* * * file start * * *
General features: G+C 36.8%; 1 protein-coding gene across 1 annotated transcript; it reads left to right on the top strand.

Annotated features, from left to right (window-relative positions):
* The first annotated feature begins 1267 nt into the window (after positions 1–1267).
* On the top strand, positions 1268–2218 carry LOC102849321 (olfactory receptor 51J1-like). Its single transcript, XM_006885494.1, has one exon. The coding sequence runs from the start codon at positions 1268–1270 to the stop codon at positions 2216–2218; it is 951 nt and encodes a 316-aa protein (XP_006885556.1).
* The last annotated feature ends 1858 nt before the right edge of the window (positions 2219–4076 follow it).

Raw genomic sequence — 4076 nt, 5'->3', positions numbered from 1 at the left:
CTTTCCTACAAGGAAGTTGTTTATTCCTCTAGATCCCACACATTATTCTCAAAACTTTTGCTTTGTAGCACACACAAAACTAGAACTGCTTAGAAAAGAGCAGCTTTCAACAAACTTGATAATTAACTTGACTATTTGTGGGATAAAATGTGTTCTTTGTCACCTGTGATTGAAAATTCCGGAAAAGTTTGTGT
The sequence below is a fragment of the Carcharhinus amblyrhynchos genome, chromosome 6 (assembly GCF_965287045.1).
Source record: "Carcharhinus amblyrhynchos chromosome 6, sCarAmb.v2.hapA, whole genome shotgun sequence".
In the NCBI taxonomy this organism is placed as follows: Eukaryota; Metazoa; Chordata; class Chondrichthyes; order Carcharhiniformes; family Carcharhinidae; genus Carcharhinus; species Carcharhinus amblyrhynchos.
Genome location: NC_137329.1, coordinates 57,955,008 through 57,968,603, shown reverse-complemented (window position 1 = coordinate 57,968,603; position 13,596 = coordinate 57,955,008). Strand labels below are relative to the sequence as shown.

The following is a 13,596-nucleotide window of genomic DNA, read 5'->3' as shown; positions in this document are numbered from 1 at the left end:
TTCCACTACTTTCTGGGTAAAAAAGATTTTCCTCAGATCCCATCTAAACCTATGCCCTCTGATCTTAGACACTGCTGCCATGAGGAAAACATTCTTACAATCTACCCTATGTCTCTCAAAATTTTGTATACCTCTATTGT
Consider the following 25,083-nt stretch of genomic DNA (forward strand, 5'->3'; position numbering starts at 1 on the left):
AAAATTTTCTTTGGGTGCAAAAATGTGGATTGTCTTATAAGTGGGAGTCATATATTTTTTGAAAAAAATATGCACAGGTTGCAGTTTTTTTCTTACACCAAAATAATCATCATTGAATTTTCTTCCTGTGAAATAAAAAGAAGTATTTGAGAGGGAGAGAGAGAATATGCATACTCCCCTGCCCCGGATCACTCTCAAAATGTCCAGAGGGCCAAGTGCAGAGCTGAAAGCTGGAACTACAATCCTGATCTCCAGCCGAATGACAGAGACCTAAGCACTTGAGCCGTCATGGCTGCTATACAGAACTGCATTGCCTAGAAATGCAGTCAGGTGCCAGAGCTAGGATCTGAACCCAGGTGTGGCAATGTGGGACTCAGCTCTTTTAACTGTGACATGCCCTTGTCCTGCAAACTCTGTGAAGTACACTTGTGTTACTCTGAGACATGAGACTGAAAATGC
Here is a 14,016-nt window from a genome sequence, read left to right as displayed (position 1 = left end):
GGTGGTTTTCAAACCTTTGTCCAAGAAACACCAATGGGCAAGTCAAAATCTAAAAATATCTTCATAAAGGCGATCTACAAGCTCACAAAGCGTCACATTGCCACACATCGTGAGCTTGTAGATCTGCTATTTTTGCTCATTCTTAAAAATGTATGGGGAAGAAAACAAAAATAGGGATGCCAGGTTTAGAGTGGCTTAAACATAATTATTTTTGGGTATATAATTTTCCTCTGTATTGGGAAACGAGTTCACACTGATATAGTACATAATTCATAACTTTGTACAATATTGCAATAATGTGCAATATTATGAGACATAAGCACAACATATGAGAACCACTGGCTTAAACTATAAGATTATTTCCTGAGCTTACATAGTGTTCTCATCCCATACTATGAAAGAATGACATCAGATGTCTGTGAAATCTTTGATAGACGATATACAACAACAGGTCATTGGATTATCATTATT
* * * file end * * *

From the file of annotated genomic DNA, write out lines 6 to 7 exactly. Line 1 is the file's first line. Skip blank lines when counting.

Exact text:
Raw genomic sequence — 4076 nt, 5'->3', positions numbered from 1 at the left:
CTTTCCTACAAGGAAGTTGTTTATTCCTCTAGATCCCACACATTATTCTCAAAACTTTTGCTTTGTAGCACACACAAAACTAGAACTGCTTAGAAAAGAGCAGCTTTCAACAAACTTGATAATTAACTTGACTATTTGTGGGATAAAATGTGTTCTTTGTCACCTGTGATTGAAAATTCCGGAAAAGTTTGTGT